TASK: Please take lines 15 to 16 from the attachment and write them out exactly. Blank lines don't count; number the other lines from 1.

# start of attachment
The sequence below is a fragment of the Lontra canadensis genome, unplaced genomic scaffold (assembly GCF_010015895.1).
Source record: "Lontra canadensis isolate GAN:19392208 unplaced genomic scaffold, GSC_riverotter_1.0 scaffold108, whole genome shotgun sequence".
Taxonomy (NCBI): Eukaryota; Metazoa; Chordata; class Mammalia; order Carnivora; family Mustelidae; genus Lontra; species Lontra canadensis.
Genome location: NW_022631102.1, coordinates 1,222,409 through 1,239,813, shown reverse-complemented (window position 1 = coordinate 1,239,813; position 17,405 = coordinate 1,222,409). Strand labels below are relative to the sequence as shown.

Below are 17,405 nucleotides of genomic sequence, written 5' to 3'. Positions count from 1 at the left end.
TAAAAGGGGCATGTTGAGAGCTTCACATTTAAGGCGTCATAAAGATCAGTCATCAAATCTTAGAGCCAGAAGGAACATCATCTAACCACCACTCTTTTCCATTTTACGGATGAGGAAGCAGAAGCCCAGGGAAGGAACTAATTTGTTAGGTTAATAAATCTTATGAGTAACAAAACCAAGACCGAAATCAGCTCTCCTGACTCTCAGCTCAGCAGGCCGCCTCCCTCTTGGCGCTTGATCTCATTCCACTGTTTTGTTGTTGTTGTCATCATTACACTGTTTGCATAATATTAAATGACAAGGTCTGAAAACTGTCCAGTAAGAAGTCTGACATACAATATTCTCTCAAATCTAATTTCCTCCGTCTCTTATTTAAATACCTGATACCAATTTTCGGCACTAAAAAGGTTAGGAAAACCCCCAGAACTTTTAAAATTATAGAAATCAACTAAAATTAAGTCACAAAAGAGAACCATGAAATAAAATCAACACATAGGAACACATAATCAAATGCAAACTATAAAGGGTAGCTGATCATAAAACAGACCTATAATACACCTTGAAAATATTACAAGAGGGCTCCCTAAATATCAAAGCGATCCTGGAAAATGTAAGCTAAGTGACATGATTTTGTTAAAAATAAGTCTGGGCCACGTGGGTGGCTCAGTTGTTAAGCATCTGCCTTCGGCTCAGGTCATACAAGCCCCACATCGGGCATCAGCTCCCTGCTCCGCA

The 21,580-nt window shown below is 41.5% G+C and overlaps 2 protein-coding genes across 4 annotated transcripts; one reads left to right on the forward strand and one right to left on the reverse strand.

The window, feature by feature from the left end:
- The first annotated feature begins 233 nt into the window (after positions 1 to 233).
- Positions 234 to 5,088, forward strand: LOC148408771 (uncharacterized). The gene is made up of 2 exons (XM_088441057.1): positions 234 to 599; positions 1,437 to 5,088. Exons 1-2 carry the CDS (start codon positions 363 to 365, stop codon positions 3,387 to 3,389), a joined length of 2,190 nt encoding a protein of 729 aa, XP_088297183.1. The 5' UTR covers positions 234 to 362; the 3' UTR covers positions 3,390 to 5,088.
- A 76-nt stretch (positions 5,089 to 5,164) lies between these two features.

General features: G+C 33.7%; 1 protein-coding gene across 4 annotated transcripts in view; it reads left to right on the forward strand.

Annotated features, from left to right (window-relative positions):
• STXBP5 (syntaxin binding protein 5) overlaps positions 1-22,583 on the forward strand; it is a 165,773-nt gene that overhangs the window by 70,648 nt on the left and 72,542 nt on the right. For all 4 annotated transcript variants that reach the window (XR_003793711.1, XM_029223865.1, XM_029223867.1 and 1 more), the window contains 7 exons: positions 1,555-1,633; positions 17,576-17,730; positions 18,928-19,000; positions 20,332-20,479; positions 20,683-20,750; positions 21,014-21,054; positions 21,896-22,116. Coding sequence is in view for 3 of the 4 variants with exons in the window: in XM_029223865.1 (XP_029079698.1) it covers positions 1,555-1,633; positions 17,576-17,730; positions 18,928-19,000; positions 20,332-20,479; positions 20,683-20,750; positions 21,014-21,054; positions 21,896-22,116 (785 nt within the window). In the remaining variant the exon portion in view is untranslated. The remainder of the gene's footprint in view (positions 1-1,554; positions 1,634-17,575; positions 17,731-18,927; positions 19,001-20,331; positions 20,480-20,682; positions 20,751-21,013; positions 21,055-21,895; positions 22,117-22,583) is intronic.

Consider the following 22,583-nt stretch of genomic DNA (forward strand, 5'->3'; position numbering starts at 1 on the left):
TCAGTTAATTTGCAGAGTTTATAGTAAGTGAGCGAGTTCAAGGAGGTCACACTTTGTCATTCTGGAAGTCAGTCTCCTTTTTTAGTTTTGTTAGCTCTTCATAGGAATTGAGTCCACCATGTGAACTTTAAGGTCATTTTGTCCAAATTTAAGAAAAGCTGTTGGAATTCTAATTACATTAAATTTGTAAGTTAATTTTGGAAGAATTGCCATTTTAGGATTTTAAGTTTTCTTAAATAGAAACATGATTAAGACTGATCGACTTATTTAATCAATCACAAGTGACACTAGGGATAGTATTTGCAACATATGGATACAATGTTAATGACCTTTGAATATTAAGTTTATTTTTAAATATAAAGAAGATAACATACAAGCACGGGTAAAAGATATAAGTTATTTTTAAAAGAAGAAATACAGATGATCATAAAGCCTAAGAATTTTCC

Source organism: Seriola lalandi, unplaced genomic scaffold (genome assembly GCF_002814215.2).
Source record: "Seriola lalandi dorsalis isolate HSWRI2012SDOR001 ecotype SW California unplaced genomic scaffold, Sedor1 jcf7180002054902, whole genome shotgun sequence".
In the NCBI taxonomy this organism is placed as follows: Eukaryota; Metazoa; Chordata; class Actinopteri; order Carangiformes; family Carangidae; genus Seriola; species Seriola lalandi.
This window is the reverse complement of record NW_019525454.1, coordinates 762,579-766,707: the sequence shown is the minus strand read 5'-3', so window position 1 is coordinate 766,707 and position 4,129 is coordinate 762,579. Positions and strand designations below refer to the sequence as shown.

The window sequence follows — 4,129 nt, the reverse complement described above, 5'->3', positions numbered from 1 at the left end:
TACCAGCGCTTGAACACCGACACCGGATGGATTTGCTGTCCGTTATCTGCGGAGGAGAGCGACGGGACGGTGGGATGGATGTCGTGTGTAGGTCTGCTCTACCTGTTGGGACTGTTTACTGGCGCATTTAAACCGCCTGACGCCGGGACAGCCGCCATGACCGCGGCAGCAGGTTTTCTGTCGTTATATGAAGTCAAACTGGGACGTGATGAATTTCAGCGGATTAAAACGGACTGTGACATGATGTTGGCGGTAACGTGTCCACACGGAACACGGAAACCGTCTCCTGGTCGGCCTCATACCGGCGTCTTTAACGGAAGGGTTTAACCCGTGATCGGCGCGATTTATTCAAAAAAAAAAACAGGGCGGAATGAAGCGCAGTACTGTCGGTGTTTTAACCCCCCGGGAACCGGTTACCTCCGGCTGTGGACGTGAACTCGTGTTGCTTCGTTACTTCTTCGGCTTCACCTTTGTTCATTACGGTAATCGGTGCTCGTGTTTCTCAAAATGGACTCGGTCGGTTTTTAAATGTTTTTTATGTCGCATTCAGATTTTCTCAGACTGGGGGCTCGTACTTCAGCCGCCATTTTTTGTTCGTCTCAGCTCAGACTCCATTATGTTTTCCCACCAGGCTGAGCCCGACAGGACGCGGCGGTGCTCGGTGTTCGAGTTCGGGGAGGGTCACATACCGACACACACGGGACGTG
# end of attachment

Consider the following 22,583-nt stretch of genomic DNA (forward strand, 5'->3'; position numbering starts at 1 on the left):
TCAGTTAATTTGCAGAGTTTATAGTAAGTGAGCGAGTTCAAGGAGGTCACACTTTGTCATTCTGGAAGTCAGTCTCCTTTTTTAGTTTTGTTAGCTCTTCATAGGAATTGAGTCCACCATGTGAACTTTAAGGTCATTTTGTCCAAATTTAAGAAAAGCTGTTGGAATTCTAATTACATTAAATTTGTAAGTTAATTTTGGAAGAATTGCCATTTTAGGATTTTAAGTTTTCTTAAATAGAAACATGATTAAGACTGATCGACTTATTTAATCAATCACAAGTGACACTAGGGATAGTATTTGCAACATATGGATACAATGTTAATGACCTTTGAATATTAAGTTTATTTTTAAATATAAAGAAGATAACATACAAGCACGGGTAAAAGATATAAGTTATTTTTAAAAGAAGAAATACAGATGATCATAAAGCCTAAGAATTTTCC